Young people and the radio, Spotify to get more expensive, and personalised ads
February 5, 2018 · 2.8 minutes to read
It’s been a busy travelling week for me, and this, coupled with an issue with Buffer which I use to help compile this list means this week things are a little quiet. Back to normal next week, I promise.
- They say young people don’t listen to the radio - an evidence-based article showing that actually… they do.
Goodness. Spotify and Apple Music are about to get 44% more expensive (gradually) after a new US copyright ruling. It doesn’t affect broadcast radio.
What’s better than stopping people skip the ads on telly? An opportunity for people to click-to-buy straight from the TV ad. WITH CRYPTOCURRENCY! (ffs) This is presented as if it’s a brand new idea, ready to solve all broadcasters’ problems; in reality, I think this is an idea that’s been tried hundreds of times by broadcasters and has always failed, and I’m not sure what the special sauce is here to make it succeed. This press release was followed by another talking about them filing for a patent, because there’s nothing better for this kind of thing to succeed than making it proprietary.
This is nice - Radioplayer’s Amazon Alexa skill now does podcasts and catch-up, from included stations. In other news, my Amazon Alexa arrives in the post today.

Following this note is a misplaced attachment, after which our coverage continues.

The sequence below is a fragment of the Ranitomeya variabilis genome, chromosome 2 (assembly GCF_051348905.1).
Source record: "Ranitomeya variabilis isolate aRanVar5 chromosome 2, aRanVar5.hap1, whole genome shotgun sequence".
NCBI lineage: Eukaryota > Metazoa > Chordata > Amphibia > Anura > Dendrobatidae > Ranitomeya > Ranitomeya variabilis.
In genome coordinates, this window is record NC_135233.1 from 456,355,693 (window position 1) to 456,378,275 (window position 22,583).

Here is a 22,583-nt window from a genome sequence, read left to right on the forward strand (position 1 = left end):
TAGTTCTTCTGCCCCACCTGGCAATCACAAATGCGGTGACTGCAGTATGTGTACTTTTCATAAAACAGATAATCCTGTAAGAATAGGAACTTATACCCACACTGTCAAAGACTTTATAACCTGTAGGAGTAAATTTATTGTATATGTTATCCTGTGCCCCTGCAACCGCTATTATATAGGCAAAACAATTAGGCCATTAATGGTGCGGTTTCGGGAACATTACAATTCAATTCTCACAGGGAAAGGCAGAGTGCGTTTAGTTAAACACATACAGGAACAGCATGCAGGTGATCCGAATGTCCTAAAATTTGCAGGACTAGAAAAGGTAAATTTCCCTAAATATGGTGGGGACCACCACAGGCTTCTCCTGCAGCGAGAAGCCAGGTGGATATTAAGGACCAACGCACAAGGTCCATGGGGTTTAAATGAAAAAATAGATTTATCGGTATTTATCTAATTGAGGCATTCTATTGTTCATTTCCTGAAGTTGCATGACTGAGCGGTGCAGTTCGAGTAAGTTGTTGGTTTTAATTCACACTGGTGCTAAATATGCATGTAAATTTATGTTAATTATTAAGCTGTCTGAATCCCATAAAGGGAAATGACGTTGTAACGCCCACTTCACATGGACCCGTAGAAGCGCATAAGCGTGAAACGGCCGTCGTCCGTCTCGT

Podcast: A Million Ads, dynamic audio and personalised ads - these are worth learning about, I think. While personalisation is impossible, of course, on broadcast radio, I do wonder whether this same technology couldn’t be used to produce automated advertising for certain categories, like those dependent on the weather, stock prices, or sports. Could it make radio sound more real and relevant?
I’ve wanted to write this headline for a long time… ha! The BBC podcast I link to is a great podcast, too: I listened to both episodes on a long plane ride and enjoyed it. I must confess, I have trouble with the concept of podcast-only material from a publicly-funded broadcaster; I’ve been arguing for a while that radio should get the best value out of their content, and this seems a retrograde step to me. Does it really have no place on the schedules?
We need to talk: why Britain loves radio phone-ins, accompanied by a lazy antique radio studio photo (of a programme that wasn’t a phone-in).
They say young people don’t listen to the radio - an evidence-based article showing that actually… they do.
An Aussie newspaper (owned by News Corp) is doing some live internet radio, a bit like The Sun’s attempt a while ago. They live-streamed on Facebook as their primary (perhaps only) outlet. They had the Aussie Prime Minister on. I hope Facebook coped with the massive 32 concurrent viewers. (I’m sitting in a coffee shop typing this, and I reckon I could reach more people just by shouting.)
Data from Australian radio. This is a massively confused article - the headline confuses “radio” with “commercial radio”, and also seems low - Australia’s population is 24m, so if you were to skim-read this article you’d assume that radio’s total reach here is about 40% (in reality it’s well over 90%). Odd that this article is still there and uncorrected; but at least the press release is quoted.
- Ireland’s Nails Mahoney did a keynote at the European Radio Show in Paris.
<< Scripps: radio out, podcasting in; and triplej's Hottest 100 shows radio still big for the young